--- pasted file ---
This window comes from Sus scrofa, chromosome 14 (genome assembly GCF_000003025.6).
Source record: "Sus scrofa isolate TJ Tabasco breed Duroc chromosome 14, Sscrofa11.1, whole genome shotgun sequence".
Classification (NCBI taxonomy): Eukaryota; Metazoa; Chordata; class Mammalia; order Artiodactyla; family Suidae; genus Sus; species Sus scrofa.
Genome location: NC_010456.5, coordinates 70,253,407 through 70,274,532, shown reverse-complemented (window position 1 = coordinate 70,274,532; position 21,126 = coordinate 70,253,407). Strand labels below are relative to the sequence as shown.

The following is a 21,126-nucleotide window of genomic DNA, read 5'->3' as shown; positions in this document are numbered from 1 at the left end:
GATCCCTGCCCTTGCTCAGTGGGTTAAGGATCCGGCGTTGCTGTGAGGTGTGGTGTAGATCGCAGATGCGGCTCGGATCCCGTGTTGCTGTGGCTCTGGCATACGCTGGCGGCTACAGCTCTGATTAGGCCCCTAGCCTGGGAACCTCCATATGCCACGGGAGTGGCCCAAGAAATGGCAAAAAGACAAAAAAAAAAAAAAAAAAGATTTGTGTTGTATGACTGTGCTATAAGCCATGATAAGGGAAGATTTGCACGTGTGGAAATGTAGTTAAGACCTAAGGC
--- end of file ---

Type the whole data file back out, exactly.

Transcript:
This window comes from Sus scrofa, chromosome 14 (genome assembly GCF_000003025.6).
Source record: "Sus scrofa isolate TJ Tabasco breed Duroc chromosome 14, Sscrofa11.1, whole genome shotgun sequence".
Classification (NCBI taxonomy): Eukaryota; Metazoa; Chordata; class Mammalia; order Artiodactyla; family Suidae; genus Sus; species Sus scrofa.
Genome location: NC_010456.5, coordinates 70,253,407 through 70,274,532, shown reverse-complemented (window position 1 = coordinate 70,274,532; position 21,126 = coordinate 70,253,407). Strand labels below are relative to the sequence as shown.

The following is a 21,126-nucleotide window of genomic DNA, read 5'->3' as shown; positions in this document are numbered from 1 at the left end:
GATCCCTGCCCTTGCTCAGTGGGTTAAGGATCCGGCGTTGCTGTGAGGTGTGGTGTAGATCGCAGATGCGGCTCGGATCCCGTGTTGCTGTGGCTCTGGCATACGCTGGCGGCTACAGCTCTGATTAGGCCCCTAGCCTGGGAACCTCCATATGCCACGGGAGTGGCCCAAGAAATGGCAAAAAGACAAAAAAAAAAAAAAAAAAGATTTGTGTTGTATGACTGTGCTATAAGCCATGATAAGGGAAGATTTGCACGTGTGGAAATGTAGTTAAGACCTAAGGC